Bill Arnold, Asbury’s Director of Congregational Care, will be offering a 4-week End of Life Planning Workshop. The group will meet for 4 Wednesdays April 19 through May 10. Registration is required by April 15th and will be limited to the first 20 registrants. The first session will be off-site at Central Moravian Church at 7:30pm for a lecture with Ellen Goodman entitled “The Most Important Conversation America Isn’t Having”. Each additional session will be held at Asbury Church at 6:30pm in room 217. A registration fee of $15.00 will cover the cost of admission to the lecture and additional materials. For questions, or to register for this workshop, please email Bill Arnold at .

Four Week End of Life Planning Workshop     

· Leader: Bill Arnold, Director of Congregational Care

· Registration is required and will be limited to the first 20 registrants.

· A registration fee of $15.00 will cover the cost of your admission ticket to the lecture on the 19th of April and additional materials.

· To provide members with a greater sense of legitimacy and cohesiveness this four-week study will close its membership to those who sign up and register prior to the first session on April 19th, thus providing members with a greater sense of belonging, trust and confidentiality.

 

Week one: Wednesday, April 19th // 7:30 p.m. // Central Moravian Church

We will begin our four weeks together attending a community forum and lecture, “The Most Important Conversation America Isn’t Having”, with guest speaker Ellen Goodman.  Her address will be held at the Central Moravian Church, West Church and Main Street in Bethlehem at 7:30 p.m. We travel separately to this event, sitting where seating permits, please plan to arrive no later than 7 p.m. as parking and seating will fill early. Your pre-registration will provide you with your admission ticket and a guide to the following weeks. Click here to view the promotional flyer.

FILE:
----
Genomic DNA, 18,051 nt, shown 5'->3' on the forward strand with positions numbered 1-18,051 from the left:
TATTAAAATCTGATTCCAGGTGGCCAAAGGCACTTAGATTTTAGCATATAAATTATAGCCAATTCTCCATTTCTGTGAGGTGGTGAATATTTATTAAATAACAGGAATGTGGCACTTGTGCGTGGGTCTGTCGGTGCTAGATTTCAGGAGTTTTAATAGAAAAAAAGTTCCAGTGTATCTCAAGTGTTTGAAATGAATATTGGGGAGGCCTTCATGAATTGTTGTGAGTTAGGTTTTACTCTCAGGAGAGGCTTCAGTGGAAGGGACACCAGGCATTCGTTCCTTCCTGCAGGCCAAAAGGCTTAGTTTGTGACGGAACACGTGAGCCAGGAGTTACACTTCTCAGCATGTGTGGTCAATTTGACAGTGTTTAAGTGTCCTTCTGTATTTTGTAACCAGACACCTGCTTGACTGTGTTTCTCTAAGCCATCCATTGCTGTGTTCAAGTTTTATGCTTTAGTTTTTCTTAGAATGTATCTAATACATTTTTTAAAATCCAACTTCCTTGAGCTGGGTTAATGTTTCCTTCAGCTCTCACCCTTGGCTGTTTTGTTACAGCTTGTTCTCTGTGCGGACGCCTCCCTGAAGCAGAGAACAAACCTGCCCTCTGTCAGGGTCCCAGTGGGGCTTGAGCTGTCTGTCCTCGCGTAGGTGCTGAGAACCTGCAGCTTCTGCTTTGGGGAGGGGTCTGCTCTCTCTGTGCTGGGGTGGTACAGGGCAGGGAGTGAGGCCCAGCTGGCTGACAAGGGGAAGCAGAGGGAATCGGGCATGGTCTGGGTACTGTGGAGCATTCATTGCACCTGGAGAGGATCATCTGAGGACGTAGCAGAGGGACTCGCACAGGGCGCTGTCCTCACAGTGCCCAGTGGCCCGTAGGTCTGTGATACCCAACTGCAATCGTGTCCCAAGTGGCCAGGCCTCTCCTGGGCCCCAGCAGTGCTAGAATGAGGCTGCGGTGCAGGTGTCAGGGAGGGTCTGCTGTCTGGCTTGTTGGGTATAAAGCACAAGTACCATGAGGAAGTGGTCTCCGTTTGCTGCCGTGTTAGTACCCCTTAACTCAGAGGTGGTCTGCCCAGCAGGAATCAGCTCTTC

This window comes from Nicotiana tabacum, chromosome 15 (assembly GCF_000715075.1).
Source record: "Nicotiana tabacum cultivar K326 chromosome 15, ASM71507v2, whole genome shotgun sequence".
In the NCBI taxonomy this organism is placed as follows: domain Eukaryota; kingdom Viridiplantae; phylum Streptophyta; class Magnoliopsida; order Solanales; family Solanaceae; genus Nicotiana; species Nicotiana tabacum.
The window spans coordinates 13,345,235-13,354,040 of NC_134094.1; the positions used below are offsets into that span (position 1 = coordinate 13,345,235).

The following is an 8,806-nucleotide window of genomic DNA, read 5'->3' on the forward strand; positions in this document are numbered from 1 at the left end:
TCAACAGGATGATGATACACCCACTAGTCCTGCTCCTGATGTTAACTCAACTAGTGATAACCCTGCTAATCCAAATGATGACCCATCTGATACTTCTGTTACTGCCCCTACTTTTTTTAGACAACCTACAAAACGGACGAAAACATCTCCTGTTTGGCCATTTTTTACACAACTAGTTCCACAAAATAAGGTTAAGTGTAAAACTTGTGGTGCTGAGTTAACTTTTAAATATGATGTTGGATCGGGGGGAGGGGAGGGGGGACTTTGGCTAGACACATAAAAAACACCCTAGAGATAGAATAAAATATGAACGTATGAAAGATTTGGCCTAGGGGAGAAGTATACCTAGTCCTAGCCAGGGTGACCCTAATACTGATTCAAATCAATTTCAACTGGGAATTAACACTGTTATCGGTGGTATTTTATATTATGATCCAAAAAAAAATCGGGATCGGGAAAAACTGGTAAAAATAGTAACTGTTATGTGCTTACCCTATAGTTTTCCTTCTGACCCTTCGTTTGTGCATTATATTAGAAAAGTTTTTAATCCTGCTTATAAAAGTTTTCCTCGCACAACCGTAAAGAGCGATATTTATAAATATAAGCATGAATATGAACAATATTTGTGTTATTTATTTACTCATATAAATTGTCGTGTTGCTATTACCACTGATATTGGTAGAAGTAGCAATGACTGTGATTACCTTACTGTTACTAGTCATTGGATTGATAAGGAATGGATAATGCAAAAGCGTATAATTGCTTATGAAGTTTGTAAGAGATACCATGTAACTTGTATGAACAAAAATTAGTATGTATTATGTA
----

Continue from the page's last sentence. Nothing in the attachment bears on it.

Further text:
Ellen Goodman is an American journalist and syndicated columnist who won a Pulitzer Prize in 1980.  Following the loss of her mother, Ellen devoted herself to “The Conversation Project” which is dedicated to helping people talk about their wishes for end-of-life care. As guests at the lecture will listen and gather the initial tools required for our four-week conversation and your ongoing dialogues to make end-of-life care easier, and to make sure that individuals’ wishes are expressed and respected.

 

Week two: Wednesday, April 26th // 6:30 p.m. till 8:00 p.m. // Room 217 at Asbury Church

Our best decisions about life's most important events are seldom made in a time of crisis. Too often, we don’t talk about end of life decisions and thus make poor selections or choices that we later regret because of the burdens and stress of the moment.  Building on the lecture from the previous week - "The Most Important Conversation America Isn’t Having”, by guest speaker Ellen Goodman - the group will explore that conversation using Bishop Rueben Job’s book "Living Fully, Dying Well". Together, we will explore The "Theology of Aging" and how our faith can assist us in making careful, wise and prayerful preparation for meeting life's most important moments.

 

Week three: Wednesday, May 3rd // 6:30 p.m. till 8:00 p.m. // Room 217 at Asbury Church

At our third meeting, the group will dig a bit deeper into to Bishop Job’s writings from “Living Fully, Dying Well” in an evening of “Getting it all together”.  With guidance from Bishop Job, Ellen Goodman and others the participants will explore their own “End of life arrangements”, investigate the importance of a Living Wills and begin to the completion of their own “Five Wishes “document.  Five Wishes is an easy-to-use legal document written in everyday language that allows adults of all ages to plan for the future and how they want to be cared for in case they become seriously ill.

 

Week four: Wednesday, May 10th // 6:30 p.m. till 8:00 p.m. // Room 217 at Asbury Church

In our final session participants, will have the opportunity to continue to explore their own end of life plans and begin writing their legacy. Using the materials covered in the previous week by Ellen Goodman and Bishop Job along with an introduction to the Moravian tradition known as a Lebenslauf (German for “life path”) group members will begin writing their own spiritual autobiography.  With this important self-reflective tool, the Goodman lecture and the group efforts from the second and third week it is our hope that participants will have the materials, resources and motivation to continue the conversation thus enabling them to communicate their own desires to live fully and die well.